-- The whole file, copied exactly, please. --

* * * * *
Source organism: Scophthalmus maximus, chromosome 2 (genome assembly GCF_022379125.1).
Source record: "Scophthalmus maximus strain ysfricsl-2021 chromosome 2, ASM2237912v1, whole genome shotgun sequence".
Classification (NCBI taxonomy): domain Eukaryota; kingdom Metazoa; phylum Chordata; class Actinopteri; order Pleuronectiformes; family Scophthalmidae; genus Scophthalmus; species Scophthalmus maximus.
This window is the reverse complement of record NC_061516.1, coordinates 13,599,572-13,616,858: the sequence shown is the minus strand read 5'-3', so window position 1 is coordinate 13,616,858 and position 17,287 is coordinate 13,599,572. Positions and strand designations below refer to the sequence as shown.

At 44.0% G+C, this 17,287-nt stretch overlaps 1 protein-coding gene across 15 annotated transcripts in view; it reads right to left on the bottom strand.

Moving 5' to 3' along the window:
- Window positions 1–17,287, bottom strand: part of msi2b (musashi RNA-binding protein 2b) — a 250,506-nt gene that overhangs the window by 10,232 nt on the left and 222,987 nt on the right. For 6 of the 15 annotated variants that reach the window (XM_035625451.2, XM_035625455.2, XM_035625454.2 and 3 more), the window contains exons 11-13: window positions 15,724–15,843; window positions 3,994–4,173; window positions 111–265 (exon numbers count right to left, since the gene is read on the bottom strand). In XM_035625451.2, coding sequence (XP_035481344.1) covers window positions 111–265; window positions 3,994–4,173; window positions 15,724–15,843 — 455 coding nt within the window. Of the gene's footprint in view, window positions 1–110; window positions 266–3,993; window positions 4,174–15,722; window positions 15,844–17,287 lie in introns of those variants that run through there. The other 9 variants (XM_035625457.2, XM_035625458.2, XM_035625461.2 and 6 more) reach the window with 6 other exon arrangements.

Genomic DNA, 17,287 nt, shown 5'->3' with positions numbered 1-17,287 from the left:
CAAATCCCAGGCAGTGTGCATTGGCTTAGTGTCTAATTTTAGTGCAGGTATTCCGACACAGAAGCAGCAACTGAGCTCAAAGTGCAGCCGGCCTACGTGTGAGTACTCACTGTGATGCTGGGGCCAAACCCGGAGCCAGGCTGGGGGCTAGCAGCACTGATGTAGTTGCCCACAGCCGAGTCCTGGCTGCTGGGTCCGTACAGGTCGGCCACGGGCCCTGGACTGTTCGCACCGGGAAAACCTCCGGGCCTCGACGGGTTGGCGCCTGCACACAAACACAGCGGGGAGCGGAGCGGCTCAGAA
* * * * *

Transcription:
Source organism: Scophthalmus maximus, chromosome 2 (genome assembly GCF_022379125.1).
Source record: "Scophthalmus maximus strain ysfricsl-2021 chromosome 2, ASM2237912v1, whole genome shotgun sequence".
Classification (NCBI taxonomy): domain Eukaryota; kingdom Metazoa; phylum Chordata; class Actinopteri; order Pleuronectiformes; family Scophthalmidae; genus Scophthalmus; species Scophthalmus maximus.
This window is the reverse complement of record NC_061516.1, coordinates 13,599,572-13,616,858: the sequence shown is the minus strand read 5'-3', so window position 1 is coordinate 13,616,858 and position 17,287 is coordinate 13,599,572. Positions and strand designations below refer to the sequence as shown.

At 44.0% G+C, this 17,287-nt stretch overlaps 1 protein-coding gene across 15 annotated transcripts in view; it reads right to left on the bottom strand.

Moving 5' to 3' along the window:
- Window positions 1–17,287, bottom strand: part of msi2b (musashi RNA-binding protein 2b) — a 250,506-nt gene that overhangs the window by 10,232 nt on the left and 222,987 nt on the right. For 6 of the 15 annotated variants that reach the window (XM_035625451.2, XM_035625455.2, XM_035625454.2 and 3 more), the window contains exons 11-13: window positions 15,724–15,843; window positions 3,994–4,173; window positions 111–265 (exon numbers count right to left, since the gene is read on the bottom strand). In XM_035625451.2, coding sequence (XP_035481344.1) covers window positions 111–265; window positions 3,994–4,173; window positions 15,724–15,843 — 455 coding nt within the window. Of the gene's footprint in view, window positions 1–110; window positions 266–3,993; window positions 4,174–15,722; window positions 15,844–17,287 lie in introns of those variants that run through there. The other 9 variants (XM_035625457.2, XM_035625458.2, XM_035625461.2 and 6 more) reach the window with 6 other exon arrangements.

Genomic DNA, 17,287 nt, shown 5'->3' with positions numbered 1-17,287 from the left:
CAAATCCCAGGCAGTGTGCATTGGCTTAGTGTCTAATTTTAGTGCAGGTATTCCGACACAGAAGCAGCAACTGAGCTCAAAGTGCAGCCGGCCTACGTGTGAGTACTCACTGTGATGCTGGGGCCAAACCCGGAGCCAGGCTGGGGGCTAGCAGCACTGATGTAGTTGCCCACAGCCGAGTCCTGGCTGCTGGGTCCGTACAGGTCGGCCACGGGCCCTGGACTGTTCGCACCGGGAAAACCTCCGGGCCTCGACGGGTTGGCGCCTGCACACAAACACAGCGGGGAGCGGAGCGGCTCAGAA